Pastor Violet Little and her Welcome Church, a church without walls that ministers to the homeless in center city Philadelphia and beyond, came to us this spring with a request to assist with funding for shelter for a group of 12 women. The Welcome Church had found a location, but with no budget to make the place suitable for the women, Pastor Violet had a dilemma. Through DVFP’s Small Nonprofit Assistance Program, we were able to provide just enough financial support for The Welcome Church to open “The Well,” which is now ‘home’ to the otherwise unsheltered women. As a volunteer wrote: “In the basement of a small Episcopal church on a side street, two of the women of The Well looked up. . . other women arrived. They put down their carts or bags after a long day on the streets, free for a while from the burdens of homelessness. . . “home” didn’t open until 7:30 pm, and would send them back to the streets 12 hours later.. . the dingy basement hall was truly a place of hope.” Congratulations to Pastor V, to the Welcome Church and its volunteers, and most especially to the women at The Well.
Simple needs are sometimes difficult to meet – especially if you are among the less fortunate. Old St. Joseph’s Church has for years been meeting some of the simple needs of men who are experiencing homelessness or teetering on the edge of homelessness. Three days a week, the church’s outreach program provides a 3-course meal to some 60 men who come together as a community to share friendship with each other.
The Old St. Joseph’s program – Faith, Food & Friends – does not proselytize; it simply welcomes those who come. Most of the men are regulars and so know each other, Mary Freedman who coordinates the program, and the volunteers (many of whom have been coming to cook a meal and serve the men weekly for several years).
Old St. Joseph’s offers the men more than community and a meal. It fills some needs that men on the street or near it have: a place to get their mail; a few hygiene supplies; a pair of socks when they are available. One need Old St.Joseph’s was struggling to meet was for backpacks to replace the plastic grocery bags the men use to protect their clothes and documents. Mary contacted DVFP a few months ago, told us about the problem, and submitted an application for assistance in getting the backpacks. It was a quick decision. Today, with the assistance from DVFP. Mary and the outreach program are replacing the plastic grocery bags with secure backpacks, making life “a little better” for that community. Great that Mary saw the need and did something about it!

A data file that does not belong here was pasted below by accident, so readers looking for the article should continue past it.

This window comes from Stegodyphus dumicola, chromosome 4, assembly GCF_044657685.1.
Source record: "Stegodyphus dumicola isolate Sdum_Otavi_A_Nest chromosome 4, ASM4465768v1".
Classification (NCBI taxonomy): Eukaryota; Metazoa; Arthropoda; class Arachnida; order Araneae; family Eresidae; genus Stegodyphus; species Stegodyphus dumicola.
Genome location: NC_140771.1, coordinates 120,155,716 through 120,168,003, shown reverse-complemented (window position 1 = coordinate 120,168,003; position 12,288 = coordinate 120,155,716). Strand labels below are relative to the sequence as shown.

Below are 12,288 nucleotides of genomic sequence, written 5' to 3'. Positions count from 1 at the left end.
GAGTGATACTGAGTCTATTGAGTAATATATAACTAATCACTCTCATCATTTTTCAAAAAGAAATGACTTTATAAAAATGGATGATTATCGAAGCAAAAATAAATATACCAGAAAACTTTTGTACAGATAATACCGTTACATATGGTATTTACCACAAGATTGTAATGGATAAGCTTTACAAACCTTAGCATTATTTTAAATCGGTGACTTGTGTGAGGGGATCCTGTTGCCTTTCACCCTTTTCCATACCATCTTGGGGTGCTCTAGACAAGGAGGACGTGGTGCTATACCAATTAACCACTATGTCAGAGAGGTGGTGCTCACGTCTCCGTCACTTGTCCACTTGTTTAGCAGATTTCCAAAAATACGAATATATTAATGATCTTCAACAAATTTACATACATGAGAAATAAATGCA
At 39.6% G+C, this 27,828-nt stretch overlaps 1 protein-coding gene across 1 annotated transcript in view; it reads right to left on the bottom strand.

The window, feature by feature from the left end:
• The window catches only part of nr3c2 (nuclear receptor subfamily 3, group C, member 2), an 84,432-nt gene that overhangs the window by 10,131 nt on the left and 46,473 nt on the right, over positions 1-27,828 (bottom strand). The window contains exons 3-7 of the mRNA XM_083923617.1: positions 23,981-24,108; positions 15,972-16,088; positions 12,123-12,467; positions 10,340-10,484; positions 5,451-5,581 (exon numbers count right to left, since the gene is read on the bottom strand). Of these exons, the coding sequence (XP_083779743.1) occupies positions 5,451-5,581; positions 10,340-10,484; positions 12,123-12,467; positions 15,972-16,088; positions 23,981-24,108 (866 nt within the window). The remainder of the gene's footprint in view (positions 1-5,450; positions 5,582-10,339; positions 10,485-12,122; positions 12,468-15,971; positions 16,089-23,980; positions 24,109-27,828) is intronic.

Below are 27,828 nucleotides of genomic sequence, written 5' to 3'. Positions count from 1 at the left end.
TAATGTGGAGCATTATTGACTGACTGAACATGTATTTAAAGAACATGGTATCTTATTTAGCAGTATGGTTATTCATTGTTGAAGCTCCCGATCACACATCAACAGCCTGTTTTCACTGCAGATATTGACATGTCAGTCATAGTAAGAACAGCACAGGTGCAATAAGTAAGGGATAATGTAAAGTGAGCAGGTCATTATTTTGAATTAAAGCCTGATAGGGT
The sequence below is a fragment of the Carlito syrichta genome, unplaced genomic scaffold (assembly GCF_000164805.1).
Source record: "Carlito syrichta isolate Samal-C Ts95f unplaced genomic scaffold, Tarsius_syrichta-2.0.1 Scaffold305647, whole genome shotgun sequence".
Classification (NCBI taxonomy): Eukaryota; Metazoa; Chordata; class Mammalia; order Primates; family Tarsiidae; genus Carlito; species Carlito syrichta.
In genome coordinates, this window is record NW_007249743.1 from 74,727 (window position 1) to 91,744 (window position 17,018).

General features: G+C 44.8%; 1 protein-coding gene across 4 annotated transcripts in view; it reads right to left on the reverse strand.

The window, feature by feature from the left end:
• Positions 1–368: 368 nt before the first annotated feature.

Yorkship Family School in the Fairview section of Camden is our New Jersey Founding Partner School. Thanks to efforts of DVFP’s good friends, Laura and Jose Sanchez, DVFP was introduced to Yorkship and able to connect with Sue Bowen, who teaches 4th grade at the school. Sue in turn introduced DVFP to Tracey Reed-Thompson, the Principal, and Tia McIntosh, Yorkship’s Lead Teacher, both of whom enthusiastically agreed to have Yorkship collaborate with DVFP in our Educator Assistance Pilot Program.
Yorkship teachers and staff submitted thirteen applications for assistance to DVFP just before Easter. Nine days after Easter, DVFP’s president, Ed Riehl, presented fulfillment awards in varying degrees for all thirteen projects. As we found at Mitchell Elementary School in Philadelphia, so too at Yorkship were the teacher requests both creative and varied. With support from DVFP, Yorkship will undertake a school-wide quilting project to build community; plant a sustainable vegetable garden; acquire a K-8th Grade guided-reading library; and outfit 20 middle-school students with track and field suits. In addition, thirty-four middle-schoolers will soon be wearing DVFP-provided Fit Bits and, with associated workbook assignments, developing wellness and healthy lifestyle behaviors.
Congratulations to our Camden pilot project partner school, Ms. Reed-Thompson and Ms. McIntosh, and
Yorkship’s teachers: Karen Rojas, Eileen Anderson, Linda Brown-Bartlett, Sue Bowen, Nancy DiBattista, Courtney Gray, Helena Savage, Patrica Sheehan and Joe Williams. You’re doing good things for the youth of Camden!